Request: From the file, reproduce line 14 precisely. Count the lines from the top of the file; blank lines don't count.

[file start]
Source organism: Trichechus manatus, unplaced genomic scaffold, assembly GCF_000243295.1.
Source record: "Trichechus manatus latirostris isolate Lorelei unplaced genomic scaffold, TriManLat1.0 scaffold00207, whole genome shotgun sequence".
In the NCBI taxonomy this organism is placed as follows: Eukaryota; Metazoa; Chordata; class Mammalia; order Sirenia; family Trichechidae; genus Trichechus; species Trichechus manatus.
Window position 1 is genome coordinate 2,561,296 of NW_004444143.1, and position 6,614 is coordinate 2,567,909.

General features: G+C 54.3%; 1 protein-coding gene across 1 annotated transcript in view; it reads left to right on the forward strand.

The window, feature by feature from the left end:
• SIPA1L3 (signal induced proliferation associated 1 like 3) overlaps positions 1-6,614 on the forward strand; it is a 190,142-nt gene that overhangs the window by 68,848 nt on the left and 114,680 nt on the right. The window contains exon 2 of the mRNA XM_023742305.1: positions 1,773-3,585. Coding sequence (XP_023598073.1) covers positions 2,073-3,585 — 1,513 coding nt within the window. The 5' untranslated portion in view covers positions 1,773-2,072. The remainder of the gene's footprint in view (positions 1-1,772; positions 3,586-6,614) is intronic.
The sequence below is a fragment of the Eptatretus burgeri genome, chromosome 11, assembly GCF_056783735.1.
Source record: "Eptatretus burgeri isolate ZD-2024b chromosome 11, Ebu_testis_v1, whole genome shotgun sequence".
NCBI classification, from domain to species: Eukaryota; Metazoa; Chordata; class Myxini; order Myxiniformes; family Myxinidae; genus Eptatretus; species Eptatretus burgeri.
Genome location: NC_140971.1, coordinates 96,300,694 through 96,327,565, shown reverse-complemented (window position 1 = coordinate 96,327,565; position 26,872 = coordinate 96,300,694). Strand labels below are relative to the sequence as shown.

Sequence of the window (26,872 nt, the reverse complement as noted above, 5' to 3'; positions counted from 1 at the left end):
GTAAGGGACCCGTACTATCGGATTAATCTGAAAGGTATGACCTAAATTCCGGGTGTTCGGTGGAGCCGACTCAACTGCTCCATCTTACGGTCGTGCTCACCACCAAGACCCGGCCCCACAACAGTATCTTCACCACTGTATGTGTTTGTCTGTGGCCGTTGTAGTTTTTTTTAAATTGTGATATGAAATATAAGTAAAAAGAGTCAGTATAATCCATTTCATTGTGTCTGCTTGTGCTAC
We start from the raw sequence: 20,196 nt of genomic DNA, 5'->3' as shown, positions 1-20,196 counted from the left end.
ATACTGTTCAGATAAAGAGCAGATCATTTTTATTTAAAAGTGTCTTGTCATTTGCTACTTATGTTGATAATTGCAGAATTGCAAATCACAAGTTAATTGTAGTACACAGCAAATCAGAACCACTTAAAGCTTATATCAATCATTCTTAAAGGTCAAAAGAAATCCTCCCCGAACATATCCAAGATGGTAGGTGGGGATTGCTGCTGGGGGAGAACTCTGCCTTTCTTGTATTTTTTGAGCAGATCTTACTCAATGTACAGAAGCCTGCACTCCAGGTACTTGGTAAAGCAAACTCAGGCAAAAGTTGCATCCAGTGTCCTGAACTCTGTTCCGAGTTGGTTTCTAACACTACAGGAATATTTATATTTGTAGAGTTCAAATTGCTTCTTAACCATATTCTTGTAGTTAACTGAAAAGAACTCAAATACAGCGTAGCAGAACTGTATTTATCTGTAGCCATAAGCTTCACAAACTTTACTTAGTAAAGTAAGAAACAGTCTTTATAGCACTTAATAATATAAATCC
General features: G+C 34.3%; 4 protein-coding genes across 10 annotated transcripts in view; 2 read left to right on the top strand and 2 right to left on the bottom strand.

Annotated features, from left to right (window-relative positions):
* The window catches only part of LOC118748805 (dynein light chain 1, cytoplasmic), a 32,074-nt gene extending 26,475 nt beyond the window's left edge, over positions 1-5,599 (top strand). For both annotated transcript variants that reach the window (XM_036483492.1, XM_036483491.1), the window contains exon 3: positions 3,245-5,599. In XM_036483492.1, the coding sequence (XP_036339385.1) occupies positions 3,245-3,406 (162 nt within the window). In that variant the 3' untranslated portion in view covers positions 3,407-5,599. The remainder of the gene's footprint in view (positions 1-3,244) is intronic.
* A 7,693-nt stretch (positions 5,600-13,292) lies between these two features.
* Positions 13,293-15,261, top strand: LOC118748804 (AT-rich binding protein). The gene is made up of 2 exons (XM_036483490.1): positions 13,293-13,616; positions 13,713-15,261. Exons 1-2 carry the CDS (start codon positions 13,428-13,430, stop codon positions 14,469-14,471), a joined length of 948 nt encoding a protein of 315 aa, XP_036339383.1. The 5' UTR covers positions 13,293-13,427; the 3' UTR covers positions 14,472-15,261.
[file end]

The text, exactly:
We start from the raw sequence: 20,196 nt of genomic DNA, 5'->3' as shown, positions 1-20,196 counted from the left end.